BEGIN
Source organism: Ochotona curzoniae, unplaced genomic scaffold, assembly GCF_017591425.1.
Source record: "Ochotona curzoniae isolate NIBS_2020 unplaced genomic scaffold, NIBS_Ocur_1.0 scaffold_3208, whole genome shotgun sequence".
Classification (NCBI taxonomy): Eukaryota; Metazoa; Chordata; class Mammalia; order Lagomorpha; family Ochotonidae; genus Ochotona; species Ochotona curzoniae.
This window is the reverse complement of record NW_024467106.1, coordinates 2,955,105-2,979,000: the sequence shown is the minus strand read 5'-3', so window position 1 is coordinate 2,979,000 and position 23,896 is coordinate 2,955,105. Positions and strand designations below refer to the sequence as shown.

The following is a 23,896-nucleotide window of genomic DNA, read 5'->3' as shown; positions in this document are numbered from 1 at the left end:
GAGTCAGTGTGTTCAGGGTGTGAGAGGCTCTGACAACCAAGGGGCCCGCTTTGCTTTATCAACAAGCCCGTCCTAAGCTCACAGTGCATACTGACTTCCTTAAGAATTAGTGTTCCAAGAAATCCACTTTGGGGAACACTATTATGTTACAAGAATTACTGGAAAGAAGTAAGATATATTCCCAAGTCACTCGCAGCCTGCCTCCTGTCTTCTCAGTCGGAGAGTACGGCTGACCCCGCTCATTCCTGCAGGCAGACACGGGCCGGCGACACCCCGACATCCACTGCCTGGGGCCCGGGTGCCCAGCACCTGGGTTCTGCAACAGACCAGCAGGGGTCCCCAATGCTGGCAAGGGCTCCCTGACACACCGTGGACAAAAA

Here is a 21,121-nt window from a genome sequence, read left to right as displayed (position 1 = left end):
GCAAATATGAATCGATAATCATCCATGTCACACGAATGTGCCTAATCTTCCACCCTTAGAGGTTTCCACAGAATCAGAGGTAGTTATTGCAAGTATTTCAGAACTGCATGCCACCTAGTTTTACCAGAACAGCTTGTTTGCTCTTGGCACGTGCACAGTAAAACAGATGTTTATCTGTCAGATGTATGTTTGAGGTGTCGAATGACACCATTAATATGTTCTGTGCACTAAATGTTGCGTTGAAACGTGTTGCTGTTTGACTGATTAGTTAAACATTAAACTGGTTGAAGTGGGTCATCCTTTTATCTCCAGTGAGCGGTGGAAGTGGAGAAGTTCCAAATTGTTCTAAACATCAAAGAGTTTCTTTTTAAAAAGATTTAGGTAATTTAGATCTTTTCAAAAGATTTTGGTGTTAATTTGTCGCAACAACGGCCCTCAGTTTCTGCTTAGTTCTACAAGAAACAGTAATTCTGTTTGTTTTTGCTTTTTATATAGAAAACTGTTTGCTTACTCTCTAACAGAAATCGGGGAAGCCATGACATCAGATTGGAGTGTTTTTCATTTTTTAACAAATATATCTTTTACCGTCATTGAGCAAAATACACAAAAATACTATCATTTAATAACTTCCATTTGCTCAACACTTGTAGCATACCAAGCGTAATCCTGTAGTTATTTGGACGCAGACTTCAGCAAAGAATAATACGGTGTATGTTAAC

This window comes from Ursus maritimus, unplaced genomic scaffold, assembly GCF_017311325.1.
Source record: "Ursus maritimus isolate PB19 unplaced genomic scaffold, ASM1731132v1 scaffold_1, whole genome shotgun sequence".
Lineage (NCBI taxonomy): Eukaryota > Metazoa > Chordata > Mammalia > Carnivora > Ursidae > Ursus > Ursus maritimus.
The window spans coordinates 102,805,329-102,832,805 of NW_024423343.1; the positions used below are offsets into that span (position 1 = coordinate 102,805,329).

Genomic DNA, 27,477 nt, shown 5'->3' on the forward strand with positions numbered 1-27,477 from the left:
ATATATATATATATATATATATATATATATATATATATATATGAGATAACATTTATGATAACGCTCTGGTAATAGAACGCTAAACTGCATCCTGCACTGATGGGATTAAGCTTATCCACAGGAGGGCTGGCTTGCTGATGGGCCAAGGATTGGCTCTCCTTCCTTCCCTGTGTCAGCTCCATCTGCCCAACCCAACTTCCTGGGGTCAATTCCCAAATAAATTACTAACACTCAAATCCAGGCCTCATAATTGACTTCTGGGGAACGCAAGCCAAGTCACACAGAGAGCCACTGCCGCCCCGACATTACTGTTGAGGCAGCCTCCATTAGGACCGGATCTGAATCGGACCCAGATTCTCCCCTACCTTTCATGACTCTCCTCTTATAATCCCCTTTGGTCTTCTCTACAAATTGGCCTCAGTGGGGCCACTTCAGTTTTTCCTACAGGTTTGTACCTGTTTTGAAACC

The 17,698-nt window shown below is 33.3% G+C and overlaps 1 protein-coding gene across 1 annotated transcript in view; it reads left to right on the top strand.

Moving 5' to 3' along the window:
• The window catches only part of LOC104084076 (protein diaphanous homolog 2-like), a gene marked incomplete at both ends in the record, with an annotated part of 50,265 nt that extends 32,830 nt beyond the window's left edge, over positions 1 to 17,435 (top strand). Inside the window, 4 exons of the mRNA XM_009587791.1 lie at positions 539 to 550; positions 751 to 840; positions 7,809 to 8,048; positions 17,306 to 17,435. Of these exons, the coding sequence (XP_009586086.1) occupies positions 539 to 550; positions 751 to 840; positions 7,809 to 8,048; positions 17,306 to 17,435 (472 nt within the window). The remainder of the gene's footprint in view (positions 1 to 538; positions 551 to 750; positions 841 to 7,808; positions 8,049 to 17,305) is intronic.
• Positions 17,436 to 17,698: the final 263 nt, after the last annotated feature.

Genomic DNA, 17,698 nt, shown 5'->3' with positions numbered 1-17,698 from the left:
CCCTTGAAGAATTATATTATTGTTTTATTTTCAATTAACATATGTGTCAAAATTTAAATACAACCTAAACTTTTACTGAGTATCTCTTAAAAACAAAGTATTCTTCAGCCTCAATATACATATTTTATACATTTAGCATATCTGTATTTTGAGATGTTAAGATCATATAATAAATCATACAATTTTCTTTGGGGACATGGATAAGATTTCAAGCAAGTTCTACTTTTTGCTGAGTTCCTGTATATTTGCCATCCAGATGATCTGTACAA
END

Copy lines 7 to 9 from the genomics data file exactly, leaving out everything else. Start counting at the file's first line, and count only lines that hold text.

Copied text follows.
Here is a 21,121-nt window from a genome sequence, read left to right as displayed (position 1 = left end):
GCAAATATGAATCGATAATCATCCATGTCACACGAATGTGCCTAATCTTCCACCCTTAGAGGTTTCCACAGAATCAGAGGTAGTTATTGCAAGTATTTCAGAACTGCATGCCACCTAGTTTTACCAGAACAGCTTGTTTGCTCTTGGCACGTGCACAGTAAAACAGATGTTTATCTGTCAGATGTATGTTTGAGGTGTCGAATGACACCATTAATATGTTCTGTGCACTAAATGTTGCGTTGAAACGTGTTGCTGTTTGACTGATTAGTTAAACATTAAACTGGTTGAAGTGGGTCATCCTTTTATCTCCAGTGAGCGGTGGAAGTGGAGAAGTTCCAAATTGTTCTAAACATCAAAGAGTTTCTTTTTAAAAAGATTTAGGTAATTTAGATCTTTTCAAAAGATTTTGGTGTTAATTTGTCGCAACAACGGCCCTCAGTTTCTGCTTAGTTCTACAAGAAACAGTAATTCTGTTTGTTTTTGCTTTTTATATAGAAAACTGTTTGCTTACTCTCTAACAGAAATCGGGGAAGCCATGACATCAGATTGGAGTGTTTTTCATTTTTTAACAAATATATCTTTTACCGTCATTGAGCAAAATACACAAAAATACTATCATTTAATAACTTCCATTTGCTCAACACTTGTAGCATACCAAGCGTAATCCTGTAGTTATTTGGACGCAGACTTCAGCAAAGAATAATACGGTGTATGTTAAC

This window comes from Ursus maritimus, unplaced genomic scaffold, assembly GCF_017311325.1.